Archive for August 13th, 2009

The moment we hear of the Indian section of Museum exhibits the world over, we immediately visualise beautiful Chola Bronzes. Most Museums have their fair share of such beauties - we would normally see a Nataraja, a Vishnu, a Somaskanda, Sambandar. But today, being Krishna Jayanthi, thought i would share a very rare bronze from the Cleveland Museum.

yashoda n krishna cleveland museum

The dating of the sculpture as per the exhibit, says it late chola - ie 12 C, basically due to the lack of elaborate ornamentation. But then even very early chola bronzes carried basic ornaments, though they were not very heavy, they were spectacular in designs. In comparison, the images of the shaivite saints were mostly stark in their portrayal keeping their monk like status. So, what is so rare about this bronze. Firstly very few such exist, secondly is the superb handling of the scene. Ok, we are talking of the bronze of Yashoda breast feeding baby Krishna.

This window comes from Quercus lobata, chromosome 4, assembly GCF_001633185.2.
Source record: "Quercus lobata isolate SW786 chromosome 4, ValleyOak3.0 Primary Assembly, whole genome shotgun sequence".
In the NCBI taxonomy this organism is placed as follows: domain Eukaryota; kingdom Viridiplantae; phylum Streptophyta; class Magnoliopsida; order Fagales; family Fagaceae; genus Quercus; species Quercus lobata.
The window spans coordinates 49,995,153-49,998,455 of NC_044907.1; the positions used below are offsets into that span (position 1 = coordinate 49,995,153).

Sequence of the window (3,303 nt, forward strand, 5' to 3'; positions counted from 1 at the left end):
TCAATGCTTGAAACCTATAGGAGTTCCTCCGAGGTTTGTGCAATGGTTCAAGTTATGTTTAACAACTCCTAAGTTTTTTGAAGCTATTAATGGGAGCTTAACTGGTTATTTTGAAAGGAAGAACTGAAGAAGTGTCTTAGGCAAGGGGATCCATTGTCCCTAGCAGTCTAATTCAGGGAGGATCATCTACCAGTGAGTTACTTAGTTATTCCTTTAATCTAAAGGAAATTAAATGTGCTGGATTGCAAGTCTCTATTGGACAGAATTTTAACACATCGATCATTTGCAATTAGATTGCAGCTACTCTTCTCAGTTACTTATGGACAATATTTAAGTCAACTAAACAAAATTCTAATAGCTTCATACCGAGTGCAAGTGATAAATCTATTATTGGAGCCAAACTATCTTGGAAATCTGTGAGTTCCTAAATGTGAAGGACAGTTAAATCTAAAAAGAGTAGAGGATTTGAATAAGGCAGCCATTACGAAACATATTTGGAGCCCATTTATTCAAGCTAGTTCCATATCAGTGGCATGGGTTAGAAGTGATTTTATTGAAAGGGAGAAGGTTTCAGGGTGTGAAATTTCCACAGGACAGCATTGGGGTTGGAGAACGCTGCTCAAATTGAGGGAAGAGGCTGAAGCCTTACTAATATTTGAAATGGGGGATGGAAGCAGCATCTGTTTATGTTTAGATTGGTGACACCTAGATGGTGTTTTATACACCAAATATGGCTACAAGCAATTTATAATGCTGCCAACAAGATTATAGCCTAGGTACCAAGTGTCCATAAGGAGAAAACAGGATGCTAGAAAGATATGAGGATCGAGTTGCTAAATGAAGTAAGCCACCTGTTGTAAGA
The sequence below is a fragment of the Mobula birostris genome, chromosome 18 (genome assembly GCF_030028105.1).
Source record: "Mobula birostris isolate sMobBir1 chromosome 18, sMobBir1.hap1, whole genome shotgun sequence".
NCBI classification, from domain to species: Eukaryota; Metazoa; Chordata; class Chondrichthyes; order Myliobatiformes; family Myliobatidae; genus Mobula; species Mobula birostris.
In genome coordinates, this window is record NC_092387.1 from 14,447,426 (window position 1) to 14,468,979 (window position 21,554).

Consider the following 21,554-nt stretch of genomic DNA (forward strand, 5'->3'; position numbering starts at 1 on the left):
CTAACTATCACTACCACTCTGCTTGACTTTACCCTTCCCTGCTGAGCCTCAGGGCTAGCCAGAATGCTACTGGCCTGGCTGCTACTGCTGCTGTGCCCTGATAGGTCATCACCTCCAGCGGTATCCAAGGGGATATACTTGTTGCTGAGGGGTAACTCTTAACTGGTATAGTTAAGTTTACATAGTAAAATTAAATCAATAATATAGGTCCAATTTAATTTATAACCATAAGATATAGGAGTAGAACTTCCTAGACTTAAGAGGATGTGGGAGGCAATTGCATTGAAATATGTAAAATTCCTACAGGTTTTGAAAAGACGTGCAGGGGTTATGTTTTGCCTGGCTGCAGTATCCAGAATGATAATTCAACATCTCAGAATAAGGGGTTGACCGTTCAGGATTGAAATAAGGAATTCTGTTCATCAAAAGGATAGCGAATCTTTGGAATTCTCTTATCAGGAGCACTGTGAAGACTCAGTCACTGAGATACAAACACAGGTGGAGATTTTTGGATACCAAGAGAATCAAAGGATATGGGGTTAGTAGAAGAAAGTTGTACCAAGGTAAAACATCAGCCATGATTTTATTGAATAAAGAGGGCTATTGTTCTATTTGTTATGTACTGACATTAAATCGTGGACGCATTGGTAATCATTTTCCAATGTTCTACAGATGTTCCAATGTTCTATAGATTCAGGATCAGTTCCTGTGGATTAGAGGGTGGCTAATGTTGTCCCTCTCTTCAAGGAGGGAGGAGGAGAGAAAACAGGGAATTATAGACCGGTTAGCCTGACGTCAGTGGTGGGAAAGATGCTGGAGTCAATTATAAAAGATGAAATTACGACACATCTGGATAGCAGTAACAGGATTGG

Its a very emotional surreal sculpture, a foster mother, offering her breast to her adopted child, a Queen’s son being fed by a milkmaid!! So is this the reason for the sparse ornamentation?

The sculpture is rare, but the scene that it depicts has been sung by the saints long back. Perialwar sings thus

irumalaipola tirintha mallar ( the two wrestlers who roamed as two huge mountains) iruvarangameriseithaai ( burnt their bodies - destroyed). un (your)
thirumalinthuthigazmaarvu ( the heart where lakshmi graciously resides) thekkavanthu ( to store) enalguleri ( you climbed my lap)
orumulaivaaimaduthu ( you took one breast in your lips) orumulaiyai nerudikkondu ( playing with the other breast) irumulaiyum ( both breasts) muraimuraiya yengiyengi iruthunaayo ( one after the other, you satiated your thirst)

yashodha krishna cleveland musuem

What a splendid verse, and noting more required to explain the beauty of this bronze.

But the styling still raises some doubts. Normally chola bronzes are processional images - come with a base with options to stick poles into the holes and carry them. But this doesn’t look like a ceremonial processional image. Maybe made for private collection by a King!! But then Chola Kings especially of that period are said to be a bit biased towards Shaivism!!

picture courtesy


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